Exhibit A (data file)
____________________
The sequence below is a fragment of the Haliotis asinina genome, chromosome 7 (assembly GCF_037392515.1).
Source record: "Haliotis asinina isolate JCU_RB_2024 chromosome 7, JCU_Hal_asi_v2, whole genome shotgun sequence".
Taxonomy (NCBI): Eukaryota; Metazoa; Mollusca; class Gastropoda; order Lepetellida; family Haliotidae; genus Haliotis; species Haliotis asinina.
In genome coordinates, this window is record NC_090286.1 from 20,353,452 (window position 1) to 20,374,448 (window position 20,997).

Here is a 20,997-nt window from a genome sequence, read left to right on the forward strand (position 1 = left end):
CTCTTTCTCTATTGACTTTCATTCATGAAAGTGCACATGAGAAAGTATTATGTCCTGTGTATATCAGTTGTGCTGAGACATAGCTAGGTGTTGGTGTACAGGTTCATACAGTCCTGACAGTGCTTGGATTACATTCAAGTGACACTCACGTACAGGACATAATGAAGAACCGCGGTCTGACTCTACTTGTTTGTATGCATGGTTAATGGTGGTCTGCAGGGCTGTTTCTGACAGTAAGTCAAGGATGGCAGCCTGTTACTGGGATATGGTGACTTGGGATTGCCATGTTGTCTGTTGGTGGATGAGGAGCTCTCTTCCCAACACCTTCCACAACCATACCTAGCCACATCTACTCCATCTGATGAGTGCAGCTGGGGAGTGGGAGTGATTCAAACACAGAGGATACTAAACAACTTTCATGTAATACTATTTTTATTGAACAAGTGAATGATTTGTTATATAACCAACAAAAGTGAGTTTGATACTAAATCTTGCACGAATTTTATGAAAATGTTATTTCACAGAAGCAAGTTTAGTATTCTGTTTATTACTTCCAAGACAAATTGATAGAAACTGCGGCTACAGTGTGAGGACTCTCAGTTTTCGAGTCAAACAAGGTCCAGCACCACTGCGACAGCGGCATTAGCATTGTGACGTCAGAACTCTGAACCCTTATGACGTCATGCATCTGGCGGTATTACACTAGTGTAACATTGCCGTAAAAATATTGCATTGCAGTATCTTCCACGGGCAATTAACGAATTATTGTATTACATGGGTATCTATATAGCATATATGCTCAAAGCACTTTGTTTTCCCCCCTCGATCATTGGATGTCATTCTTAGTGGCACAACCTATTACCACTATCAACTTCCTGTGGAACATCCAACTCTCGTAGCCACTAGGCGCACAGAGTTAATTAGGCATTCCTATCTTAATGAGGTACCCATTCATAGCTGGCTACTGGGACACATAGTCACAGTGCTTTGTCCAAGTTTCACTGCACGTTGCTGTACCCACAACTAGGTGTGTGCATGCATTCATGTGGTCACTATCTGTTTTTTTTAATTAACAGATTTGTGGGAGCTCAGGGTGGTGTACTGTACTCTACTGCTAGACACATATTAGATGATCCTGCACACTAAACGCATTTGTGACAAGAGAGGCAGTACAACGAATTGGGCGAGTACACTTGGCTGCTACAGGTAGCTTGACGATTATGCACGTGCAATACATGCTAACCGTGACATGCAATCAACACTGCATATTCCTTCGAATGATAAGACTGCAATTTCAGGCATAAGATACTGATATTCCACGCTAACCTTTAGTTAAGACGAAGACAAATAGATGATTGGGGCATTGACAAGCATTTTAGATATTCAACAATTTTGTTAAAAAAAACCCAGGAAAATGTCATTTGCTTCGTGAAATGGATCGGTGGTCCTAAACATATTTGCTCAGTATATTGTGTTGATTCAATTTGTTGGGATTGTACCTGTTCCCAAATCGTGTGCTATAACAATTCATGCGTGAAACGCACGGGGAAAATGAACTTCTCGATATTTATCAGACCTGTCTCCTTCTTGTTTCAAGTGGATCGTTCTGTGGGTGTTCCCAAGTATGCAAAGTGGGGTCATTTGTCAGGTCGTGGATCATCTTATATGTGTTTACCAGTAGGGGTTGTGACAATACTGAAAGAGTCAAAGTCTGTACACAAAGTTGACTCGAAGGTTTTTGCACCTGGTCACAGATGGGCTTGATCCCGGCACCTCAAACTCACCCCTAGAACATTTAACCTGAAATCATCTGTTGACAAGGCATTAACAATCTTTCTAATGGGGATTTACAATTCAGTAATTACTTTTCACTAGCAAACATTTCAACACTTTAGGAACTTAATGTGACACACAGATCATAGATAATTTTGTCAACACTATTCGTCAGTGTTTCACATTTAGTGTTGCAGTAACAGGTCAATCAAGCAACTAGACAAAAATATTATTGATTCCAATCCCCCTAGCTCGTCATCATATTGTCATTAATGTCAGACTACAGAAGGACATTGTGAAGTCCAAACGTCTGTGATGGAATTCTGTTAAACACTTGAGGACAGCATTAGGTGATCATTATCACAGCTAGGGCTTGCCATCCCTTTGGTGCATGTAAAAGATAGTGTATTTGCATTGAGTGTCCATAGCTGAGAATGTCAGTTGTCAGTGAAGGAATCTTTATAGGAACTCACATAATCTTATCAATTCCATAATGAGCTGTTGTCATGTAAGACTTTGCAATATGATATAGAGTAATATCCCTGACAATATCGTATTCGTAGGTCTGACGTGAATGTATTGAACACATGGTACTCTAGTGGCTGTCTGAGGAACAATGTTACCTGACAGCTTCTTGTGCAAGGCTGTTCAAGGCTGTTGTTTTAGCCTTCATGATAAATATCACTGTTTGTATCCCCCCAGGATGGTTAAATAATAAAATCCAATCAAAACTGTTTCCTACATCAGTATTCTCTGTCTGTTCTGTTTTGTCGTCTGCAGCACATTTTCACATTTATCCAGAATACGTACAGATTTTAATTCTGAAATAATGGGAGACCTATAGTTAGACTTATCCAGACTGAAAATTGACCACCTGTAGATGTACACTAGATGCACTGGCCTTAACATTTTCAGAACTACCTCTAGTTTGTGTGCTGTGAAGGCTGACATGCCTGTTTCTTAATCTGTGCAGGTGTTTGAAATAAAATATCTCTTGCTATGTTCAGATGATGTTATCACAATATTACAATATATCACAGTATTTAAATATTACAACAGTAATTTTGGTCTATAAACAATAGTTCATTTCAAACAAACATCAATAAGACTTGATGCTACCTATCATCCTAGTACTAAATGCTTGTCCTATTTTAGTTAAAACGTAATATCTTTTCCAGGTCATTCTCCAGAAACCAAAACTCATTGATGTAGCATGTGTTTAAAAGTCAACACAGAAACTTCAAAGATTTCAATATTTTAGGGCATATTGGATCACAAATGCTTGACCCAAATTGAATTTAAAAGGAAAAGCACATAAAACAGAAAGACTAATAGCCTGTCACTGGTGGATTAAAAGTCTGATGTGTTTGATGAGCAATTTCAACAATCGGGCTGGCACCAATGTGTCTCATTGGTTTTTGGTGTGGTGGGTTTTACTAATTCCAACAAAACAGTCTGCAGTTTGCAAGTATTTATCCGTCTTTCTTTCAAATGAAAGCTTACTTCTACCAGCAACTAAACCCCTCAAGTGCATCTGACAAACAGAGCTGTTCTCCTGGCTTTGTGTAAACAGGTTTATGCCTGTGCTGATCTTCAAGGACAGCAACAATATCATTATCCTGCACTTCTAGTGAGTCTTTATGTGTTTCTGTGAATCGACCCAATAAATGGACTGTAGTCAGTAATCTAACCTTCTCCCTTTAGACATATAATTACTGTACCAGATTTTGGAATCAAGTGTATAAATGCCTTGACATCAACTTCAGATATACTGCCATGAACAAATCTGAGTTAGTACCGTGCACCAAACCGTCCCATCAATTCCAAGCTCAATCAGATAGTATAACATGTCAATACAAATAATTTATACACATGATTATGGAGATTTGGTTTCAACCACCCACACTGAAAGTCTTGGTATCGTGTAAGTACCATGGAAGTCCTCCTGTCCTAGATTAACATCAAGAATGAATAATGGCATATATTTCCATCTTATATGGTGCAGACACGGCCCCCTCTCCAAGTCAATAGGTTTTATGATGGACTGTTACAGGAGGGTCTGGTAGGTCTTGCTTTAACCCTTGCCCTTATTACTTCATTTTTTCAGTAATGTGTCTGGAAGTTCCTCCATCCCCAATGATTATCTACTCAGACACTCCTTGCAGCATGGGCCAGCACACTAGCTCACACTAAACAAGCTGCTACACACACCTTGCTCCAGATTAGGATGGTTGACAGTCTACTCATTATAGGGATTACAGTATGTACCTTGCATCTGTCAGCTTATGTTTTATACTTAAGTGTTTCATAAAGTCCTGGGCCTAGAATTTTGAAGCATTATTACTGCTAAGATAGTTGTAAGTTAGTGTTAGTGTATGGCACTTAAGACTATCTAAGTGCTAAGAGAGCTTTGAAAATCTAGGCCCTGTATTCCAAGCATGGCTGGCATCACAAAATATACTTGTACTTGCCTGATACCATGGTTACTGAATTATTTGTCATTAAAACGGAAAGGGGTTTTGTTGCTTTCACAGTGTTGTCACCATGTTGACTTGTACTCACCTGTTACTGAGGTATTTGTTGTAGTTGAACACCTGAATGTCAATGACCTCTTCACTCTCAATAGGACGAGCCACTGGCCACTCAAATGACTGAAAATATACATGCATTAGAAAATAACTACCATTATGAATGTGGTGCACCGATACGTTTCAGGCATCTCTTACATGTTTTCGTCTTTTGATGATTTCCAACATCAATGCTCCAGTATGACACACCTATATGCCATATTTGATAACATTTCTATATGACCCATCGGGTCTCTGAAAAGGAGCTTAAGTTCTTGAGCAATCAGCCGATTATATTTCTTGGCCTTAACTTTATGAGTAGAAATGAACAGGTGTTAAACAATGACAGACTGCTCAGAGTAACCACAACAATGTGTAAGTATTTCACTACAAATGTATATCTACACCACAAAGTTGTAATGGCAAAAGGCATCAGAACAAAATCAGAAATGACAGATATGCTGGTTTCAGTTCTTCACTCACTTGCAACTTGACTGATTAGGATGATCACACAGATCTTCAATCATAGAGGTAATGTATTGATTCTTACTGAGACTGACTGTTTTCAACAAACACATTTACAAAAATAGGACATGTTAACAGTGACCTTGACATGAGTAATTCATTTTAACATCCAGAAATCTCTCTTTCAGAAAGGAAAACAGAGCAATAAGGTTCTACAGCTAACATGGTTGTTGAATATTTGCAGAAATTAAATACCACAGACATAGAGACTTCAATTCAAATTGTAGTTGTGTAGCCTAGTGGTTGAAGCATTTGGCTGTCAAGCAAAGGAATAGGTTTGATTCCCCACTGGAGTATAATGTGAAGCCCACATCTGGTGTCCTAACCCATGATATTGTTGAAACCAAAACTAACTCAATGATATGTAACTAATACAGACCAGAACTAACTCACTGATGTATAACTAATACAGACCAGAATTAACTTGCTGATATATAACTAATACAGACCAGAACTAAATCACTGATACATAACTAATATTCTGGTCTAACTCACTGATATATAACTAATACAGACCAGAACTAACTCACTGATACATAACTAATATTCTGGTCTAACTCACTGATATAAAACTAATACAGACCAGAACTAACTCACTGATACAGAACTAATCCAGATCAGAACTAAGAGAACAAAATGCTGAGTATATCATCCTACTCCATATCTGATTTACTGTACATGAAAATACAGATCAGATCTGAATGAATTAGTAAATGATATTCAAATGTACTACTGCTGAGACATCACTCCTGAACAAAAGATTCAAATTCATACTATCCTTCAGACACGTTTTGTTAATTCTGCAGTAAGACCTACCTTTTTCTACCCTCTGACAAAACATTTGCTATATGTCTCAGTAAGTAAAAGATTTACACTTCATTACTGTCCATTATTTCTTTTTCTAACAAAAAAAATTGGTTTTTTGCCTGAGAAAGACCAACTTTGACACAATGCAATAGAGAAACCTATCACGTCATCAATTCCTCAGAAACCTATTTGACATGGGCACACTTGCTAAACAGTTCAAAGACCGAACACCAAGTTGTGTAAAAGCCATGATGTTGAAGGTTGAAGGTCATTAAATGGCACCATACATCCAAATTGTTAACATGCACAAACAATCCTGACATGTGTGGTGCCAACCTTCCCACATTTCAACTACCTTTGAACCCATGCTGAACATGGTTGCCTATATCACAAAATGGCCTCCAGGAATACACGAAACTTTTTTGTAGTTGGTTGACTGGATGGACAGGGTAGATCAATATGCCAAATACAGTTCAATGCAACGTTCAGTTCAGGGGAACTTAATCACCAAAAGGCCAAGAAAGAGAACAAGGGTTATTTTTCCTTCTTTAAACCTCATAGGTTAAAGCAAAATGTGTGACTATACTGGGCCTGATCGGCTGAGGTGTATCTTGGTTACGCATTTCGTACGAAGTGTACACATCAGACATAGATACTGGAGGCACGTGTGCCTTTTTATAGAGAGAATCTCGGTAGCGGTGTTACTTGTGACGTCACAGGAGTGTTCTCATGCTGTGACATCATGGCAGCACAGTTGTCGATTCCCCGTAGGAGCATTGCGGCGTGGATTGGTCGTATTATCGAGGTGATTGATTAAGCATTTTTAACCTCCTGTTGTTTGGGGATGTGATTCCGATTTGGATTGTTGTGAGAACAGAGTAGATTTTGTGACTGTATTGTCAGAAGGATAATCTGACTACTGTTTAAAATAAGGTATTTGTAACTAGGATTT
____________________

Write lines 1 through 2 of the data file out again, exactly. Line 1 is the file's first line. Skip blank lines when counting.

The sequence below is a fragment of the Haliotis asinina genome, chromosome 7 (assembly GCF_037392515.1).
Source record: "Haliotis asinina isolate JCU_RB_2024 chromosome 7, JCU_Hal_asi_v2, whole genome shotgun sequence".